Keep cyclists on the roads
Originally posted by Peter Inson at 06:22, April 29 2013
In urban areas pedestrians walk at a maximum of about three miles an hour, cyclists ride at around twelve miles an hour and motorists at little more than twenty miles per hour. In London vehicle speed is about ten miles an hour, a speed which cyclists can easily match.
Relative speed is my point. Joining a motorway and other motorists from a slip road is easiet when your speed matches the speed of any vehicles approaching you in the slow lane of the motorway, the lane that you are about to enter.
Where cyclists are required to ride alongside pedestrians, or cross their paths, the difference in their speeds makes the operation potentially dangerous for the cylist is most likely to be travelling at least three times faster than a pedestrian. Slowed to three miles an hour a bike becomes less steady and more difficult to steer, while pedestirans, moving at far lower speeds, can change direction far more suddenly than cyclists and motorists.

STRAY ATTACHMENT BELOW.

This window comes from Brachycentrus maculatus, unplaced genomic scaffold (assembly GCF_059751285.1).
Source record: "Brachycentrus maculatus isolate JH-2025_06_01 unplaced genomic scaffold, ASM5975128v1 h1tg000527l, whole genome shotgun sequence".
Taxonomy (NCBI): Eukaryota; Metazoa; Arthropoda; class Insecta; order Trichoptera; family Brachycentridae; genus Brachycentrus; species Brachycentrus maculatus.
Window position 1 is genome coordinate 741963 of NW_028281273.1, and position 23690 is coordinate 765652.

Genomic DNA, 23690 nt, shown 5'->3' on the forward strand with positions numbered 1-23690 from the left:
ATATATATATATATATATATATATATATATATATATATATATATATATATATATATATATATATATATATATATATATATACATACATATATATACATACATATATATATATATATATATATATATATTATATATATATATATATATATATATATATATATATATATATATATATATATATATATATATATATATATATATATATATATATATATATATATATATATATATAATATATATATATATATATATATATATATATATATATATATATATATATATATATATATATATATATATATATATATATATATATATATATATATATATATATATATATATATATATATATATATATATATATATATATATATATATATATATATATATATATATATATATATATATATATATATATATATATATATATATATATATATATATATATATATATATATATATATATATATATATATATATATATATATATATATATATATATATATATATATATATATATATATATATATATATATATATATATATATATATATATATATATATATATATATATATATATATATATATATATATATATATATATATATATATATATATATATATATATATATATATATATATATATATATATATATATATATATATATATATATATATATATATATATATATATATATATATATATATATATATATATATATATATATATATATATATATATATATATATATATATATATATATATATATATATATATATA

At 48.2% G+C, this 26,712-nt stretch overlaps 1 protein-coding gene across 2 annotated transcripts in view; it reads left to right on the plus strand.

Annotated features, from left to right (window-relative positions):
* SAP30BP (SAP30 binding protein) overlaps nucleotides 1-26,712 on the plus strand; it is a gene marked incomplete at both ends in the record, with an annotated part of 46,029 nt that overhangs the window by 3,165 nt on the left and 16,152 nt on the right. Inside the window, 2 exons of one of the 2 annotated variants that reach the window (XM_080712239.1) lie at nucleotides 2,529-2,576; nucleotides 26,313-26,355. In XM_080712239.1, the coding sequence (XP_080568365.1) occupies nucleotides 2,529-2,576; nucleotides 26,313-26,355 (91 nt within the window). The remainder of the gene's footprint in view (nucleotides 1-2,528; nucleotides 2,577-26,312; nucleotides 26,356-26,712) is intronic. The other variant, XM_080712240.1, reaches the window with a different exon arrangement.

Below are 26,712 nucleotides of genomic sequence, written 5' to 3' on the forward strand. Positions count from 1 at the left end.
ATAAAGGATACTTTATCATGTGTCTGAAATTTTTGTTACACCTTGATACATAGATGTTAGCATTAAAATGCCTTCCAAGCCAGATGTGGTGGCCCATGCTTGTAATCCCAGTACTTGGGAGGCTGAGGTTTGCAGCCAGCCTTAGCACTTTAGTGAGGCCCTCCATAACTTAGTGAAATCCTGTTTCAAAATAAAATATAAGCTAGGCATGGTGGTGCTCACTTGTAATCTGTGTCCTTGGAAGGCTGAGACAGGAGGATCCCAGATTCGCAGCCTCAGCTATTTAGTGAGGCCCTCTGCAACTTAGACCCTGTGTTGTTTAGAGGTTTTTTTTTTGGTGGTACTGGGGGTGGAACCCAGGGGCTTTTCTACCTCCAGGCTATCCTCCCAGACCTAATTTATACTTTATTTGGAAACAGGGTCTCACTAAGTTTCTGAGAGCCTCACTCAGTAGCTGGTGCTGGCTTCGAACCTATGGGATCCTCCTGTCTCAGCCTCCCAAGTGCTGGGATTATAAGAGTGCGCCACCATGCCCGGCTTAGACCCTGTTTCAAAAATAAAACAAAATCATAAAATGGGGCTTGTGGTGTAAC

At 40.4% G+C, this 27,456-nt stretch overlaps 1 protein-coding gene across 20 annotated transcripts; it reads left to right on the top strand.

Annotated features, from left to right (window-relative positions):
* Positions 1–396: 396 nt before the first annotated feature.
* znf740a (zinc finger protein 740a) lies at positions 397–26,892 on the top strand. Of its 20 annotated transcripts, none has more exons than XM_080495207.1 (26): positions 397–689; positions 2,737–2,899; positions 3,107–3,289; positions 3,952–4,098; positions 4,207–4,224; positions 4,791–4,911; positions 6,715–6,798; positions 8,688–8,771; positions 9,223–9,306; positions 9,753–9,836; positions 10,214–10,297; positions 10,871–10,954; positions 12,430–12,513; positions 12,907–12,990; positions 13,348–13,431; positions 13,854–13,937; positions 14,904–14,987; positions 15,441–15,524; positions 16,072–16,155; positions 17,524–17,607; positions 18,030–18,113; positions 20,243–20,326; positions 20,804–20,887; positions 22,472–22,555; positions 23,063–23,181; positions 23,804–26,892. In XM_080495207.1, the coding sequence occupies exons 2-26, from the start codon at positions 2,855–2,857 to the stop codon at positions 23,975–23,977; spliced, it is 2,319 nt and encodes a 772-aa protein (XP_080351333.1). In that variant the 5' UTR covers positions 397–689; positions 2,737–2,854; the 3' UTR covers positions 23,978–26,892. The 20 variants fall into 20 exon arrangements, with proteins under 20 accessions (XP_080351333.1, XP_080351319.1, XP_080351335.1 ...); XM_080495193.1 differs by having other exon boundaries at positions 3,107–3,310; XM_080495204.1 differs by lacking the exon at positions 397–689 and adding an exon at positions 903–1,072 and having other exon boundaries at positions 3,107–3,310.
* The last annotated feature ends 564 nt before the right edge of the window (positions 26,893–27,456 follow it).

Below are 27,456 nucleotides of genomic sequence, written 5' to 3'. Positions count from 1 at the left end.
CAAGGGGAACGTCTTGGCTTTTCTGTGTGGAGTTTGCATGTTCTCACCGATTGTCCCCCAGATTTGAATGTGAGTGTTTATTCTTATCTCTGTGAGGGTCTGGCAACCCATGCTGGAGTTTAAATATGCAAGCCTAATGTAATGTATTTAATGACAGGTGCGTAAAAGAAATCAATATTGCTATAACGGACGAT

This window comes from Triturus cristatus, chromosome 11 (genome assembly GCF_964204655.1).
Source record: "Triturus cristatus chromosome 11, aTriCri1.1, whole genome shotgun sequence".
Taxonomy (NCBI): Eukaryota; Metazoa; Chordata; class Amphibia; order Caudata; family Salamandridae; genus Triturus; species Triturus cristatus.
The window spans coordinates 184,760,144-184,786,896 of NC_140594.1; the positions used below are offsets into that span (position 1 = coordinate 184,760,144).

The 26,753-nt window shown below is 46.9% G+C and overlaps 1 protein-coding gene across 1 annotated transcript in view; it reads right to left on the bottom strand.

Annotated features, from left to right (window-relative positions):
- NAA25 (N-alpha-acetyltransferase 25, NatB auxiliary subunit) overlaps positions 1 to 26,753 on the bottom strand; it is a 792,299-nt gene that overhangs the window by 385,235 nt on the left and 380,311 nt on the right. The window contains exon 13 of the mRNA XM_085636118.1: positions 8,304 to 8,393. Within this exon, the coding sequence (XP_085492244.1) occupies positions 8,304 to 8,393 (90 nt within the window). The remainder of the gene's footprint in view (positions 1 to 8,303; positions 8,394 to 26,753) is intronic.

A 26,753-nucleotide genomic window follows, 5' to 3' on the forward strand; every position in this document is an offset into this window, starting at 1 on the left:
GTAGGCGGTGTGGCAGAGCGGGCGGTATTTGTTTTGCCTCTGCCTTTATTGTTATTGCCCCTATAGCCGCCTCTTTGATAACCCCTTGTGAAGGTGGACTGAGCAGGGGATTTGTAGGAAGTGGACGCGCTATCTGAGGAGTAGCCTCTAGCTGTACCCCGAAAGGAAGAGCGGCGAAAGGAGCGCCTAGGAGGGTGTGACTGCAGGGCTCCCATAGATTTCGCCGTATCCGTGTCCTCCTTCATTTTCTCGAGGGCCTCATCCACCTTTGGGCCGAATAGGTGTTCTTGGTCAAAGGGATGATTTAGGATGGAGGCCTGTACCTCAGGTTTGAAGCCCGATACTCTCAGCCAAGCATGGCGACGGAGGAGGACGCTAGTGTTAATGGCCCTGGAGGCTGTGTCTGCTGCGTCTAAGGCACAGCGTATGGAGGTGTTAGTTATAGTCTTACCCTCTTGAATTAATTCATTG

On urban roads the speeds of bikes and cars are more equal and that is where cyclists should remain.
Finally, if riding on urban roads is so dangerous that cyclists are to be encouraged onto the pavement, why not deal with the dangers on the road, mostly the result of carelessness or indifference to the safety of others?